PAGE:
Is your financial ‘home’ prepared?

This post was originally published on link to post

Market fluctuation can be viewed as the price investors have to pay for being involved with the wealth-building power of the financial markets.

But rationalizing market fluctuations doesn’t make them any less nerve wracking, especially if you’re nearing retirement age.

It is important to build your financial home during good weather when you can evaluate priorities in an objective manner. Acknowledging the weather will not always be sunny and preparing in a proactive manner will alleviate anxiety when a storm does occur.

Some investors react to volatility as if they were living in the path of a hurricane. They board up the windows, gather the essentials, stay put and hope the storm passes without hitting too hard.

Their approach is to hope things go well and sometimes prefer not to acknowledge what is happening.

Others may get nervous and want to leave their home and run from stormy weather. These are the investors that sometimes sell their investments at a less than ideal time.

The truth is, if you have prepared appropriately for market volatility, then normal market fluctuations shouldn’t be a concern, and you should be able to continue to pursue the important things in your life and spend as you normally would during times of mild weather.

There are several important issues to keep in mind when building your financial home:

Create a wealth plan that covers all your bases

No wealth plan is totally immune to market fluctuations. But by diversifying your investments across stocks, bonds, and other financial vehicles, it alleviates the exposure that a single market event is going to jeopardize your long-term security.

It also is helpful to have both long- and short-term savings “buckets” that can be used depending on your age, goals and how close your are to retirement.

This combination of diversified assets and adequate liquidity provides stability. It also provides flexibility that can used to address potential problems or to take advantage of opportunities that might benefit your overall portfolio.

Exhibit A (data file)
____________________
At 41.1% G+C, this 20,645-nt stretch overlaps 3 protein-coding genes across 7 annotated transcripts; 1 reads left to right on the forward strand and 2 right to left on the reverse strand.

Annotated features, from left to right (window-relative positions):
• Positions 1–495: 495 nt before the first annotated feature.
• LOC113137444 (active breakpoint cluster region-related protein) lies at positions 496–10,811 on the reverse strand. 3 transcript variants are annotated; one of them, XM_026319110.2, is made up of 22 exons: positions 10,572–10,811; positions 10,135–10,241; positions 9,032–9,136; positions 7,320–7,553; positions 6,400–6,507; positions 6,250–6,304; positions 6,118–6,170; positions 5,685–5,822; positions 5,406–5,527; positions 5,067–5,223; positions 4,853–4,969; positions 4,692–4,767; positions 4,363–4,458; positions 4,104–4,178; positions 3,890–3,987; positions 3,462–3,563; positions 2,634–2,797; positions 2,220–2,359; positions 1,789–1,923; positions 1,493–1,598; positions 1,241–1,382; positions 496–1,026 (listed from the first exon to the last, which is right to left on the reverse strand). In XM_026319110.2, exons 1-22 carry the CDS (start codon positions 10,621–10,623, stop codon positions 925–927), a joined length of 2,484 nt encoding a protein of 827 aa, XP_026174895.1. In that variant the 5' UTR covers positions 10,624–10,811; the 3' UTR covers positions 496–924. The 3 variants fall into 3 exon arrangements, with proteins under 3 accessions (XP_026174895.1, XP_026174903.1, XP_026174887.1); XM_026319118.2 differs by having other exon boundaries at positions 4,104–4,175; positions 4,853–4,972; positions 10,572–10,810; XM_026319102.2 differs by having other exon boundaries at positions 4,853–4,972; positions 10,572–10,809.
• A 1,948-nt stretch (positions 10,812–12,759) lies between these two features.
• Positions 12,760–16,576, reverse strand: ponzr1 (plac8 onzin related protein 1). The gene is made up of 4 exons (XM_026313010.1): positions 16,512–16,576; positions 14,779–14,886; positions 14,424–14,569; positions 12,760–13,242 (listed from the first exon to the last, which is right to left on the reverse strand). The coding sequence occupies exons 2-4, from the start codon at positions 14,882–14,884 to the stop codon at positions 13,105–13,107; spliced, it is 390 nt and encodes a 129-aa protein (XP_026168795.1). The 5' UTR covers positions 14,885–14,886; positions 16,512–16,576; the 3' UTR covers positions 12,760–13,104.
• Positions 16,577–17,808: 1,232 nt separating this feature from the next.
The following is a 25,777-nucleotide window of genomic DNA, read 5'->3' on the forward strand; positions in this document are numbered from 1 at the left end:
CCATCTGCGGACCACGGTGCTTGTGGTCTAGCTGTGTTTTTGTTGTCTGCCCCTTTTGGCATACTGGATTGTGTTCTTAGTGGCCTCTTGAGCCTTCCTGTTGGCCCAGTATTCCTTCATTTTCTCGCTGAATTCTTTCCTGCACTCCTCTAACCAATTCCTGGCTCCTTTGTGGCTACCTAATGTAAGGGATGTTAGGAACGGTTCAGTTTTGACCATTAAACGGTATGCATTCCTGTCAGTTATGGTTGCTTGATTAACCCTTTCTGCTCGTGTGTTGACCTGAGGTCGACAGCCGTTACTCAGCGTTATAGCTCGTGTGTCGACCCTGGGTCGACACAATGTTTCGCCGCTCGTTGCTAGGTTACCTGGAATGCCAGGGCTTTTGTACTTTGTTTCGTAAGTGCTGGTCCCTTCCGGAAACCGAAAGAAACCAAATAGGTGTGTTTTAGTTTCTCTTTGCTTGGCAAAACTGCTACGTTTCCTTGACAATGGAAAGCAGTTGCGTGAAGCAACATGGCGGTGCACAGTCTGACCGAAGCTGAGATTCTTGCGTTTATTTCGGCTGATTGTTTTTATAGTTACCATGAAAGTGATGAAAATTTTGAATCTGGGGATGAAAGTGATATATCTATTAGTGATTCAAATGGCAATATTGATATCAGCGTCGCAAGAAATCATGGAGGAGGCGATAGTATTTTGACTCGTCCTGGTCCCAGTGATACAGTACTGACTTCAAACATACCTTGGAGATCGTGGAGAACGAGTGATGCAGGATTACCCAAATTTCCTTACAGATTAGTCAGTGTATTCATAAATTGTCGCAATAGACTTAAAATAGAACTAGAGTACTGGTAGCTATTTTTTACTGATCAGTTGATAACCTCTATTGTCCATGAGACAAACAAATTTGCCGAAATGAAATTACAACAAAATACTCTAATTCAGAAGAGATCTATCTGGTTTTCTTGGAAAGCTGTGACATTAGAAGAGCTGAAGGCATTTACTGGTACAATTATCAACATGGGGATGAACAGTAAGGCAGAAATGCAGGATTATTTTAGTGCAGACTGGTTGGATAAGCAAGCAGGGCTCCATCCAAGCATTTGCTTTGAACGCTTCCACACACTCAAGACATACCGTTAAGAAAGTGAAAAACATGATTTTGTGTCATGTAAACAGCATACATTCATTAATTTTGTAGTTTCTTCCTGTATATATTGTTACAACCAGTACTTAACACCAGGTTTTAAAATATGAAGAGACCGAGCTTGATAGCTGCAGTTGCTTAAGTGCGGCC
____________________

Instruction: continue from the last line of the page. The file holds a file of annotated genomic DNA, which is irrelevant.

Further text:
Understanding your overall plan and how your spending goals are met through your various cash flows may allow you to get through any storm that may occur in the future.

Looking at your plan as a “home” that has money flowing in and out based off of your needs and overall allocations will create a more objective view of your long-term financial path.

Using a process that includes interactive tools that allows the simulation of future “storms” and how they affect your financial home will lessen the anxiety level and decrease the “surprise” factor when they do occur.

Identifying what you feel is a comfortable level of fluctuation before it happens is a priority when building your wealth plan.

Return is important, but not at the expense of comfort. Identifying these issues upfront lessens the likelihood of emotional reaction later.

Unfortunately, fear and greed are the primary emotions that drive financial decisions at the extremes. Building a plan proactively when these emotions are not present will help create an objective discipline for your plan.

Market volatility can trigger some emotional decisions at both ends of the scale.

During extreme down markets, worrisome investors may feel the need to over-allocate to cash, bonds, CDs and other low-yield options that cripple their long-term wealth-building.

Overly optimistic investors may see “buy” signs everywhere they look and get in over their heads. Creating a plan ahead of time allows clients to weather the storm knowing they have prepared for it.

The goal is not to make changes during the storm but to build a home that will withstand the volatility along the way that is within an acceptable comfort zone.

Having someone in your life who understands your attitudes toward money can be one of the biggest benefits when developing an objective plan.

It is important this person knows you, your history and your goals before you let bad news or scary headlines distract you from a well-thought-out plan.

Focus on the long-term, not short-term

There always seems to be some issue or event the market appears to focus on and create fluctuation in your portfolio.

Managing your plan with a long-term perspective will help lessen the importance of these movements and allow you to focus on what is important in your daily life.

Your financial home will evolve over time and is a long-term ongoing project. Evaluating your goals on a regular basis and making adjustments will allow you to handle any troubling weather that comes your way.

And knowing your plan is customized to your needs may allow you to sleep soundly each night.

This article is provided by Pete Alepra, a financial adviser at RBC Wealth Management in Cedar Rapids; peter.alepra@rbc.com. The opinions in this article are for general information only and are not intended to provide specific advice or recommendations for any individual. RBC Wealth Management is a division of RBC Capital Markets, a member of the NYSE, FINRA and SIPC.